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Learning, Search and Arbitrage - Evidence from a Natural Experiment

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  • Jerzy D. Konieczny

    (Wilfrid Laurier University)

  • Andrzej Skrzypacz

    (University of Rochester)

Abstract

We study the behavior of price dispersion in Poland following the big-bang transition to a market economy in 1990 using a large, disaggregated data set. Intra- and intermarket dispersions fall rapidly in the early stages of transition. This is not fully explained by changes in inflation or in inflation variability. We attribute the initial decline to learning how to set prices in the new environment. Learning is very fast: within 6-12 months dispersion reaches long-run values. There are significant differences in price dispersion across goods throughout the period of study. They are consistent with search for the best price within regions and active arbitrage across regions. Overall agents respond to new opportunities by acting precisely as economic theory predicts they would.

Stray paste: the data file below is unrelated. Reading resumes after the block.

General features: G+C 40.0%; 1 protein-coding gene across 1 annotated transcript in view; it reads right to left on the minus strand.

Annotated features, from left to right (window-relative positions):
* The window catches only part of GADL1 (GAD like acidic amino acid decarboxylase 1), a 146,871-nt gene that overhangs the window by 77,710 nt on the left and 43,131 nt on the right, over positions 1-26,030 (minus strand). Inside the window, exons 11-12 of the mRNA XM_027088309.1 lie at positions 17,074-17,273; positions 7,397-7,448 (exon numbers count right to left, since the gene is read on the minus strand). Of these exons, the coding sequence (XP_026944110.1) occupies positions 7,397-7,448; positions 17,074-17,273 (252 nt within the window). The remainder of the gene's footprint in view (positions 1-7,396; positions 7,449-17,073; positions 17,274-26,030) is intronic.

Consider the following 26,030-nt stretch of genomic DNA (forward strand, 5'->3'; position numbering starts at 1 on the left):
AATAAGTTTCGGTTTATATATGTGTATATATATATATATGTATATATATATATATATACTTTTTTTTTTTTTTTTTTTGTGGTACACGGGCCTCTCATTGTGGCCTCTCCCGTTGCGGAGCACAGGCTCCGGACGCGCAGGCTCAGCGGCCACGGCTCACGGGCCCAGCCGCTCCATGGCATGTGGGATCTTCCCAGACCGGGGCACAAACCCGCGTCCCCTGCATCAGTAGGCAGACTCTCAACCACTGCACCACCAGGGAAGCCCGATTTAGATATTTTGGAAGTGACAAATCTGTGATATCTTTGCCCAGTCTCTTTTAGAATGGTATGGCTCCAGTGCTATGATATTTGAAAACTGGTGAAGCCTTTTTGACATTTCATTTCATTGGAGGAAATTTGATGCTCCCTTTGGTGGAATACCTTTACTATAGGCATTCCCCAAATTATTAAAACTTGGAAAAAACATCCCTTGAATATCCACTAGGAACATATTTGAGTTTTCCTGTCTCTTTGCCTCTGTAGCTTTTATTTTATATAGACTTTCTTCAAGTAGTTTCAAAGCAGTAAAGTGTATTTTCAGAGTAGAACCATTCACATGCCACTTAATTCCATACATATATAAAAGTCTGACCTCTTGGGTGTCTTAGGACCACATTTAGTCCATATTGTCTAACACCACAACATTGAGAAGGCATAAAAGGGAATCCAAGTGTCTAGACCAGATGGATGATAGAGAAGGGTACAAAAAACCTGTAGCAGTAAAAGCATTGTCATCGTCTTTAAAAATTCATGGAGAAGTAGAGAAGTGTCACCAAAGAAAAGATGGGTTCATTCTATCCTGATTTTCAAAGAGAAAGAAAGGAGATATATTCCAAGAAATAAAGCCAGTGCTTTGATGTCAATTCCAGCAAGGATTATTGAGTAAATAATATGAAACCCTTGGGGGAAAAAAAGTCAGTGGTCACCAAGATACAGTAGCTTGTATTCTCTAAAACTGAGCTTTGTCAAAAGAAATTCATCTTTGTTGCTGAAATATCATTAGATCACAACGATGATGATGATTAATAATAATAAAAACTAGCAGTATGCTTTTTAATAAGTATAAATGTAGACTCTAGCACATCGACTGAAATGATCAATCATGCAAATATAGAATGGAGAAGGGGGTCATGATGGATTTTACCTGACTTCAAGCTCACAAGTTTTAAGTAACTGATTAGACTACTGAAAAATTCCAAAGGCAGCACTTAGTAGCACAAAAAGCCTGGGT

Suggested Citation

  • Jerzy D. Konieczny & Andrzej Skrzypacz, 2000. "Learning, Search and Arbitrage - Evidence from a Natural Experiment," Econometric Society World Congress 2000 Contributed Papers 1131, Econometric Society.
  • Handle: RePEc:ecm:wc2000:1131
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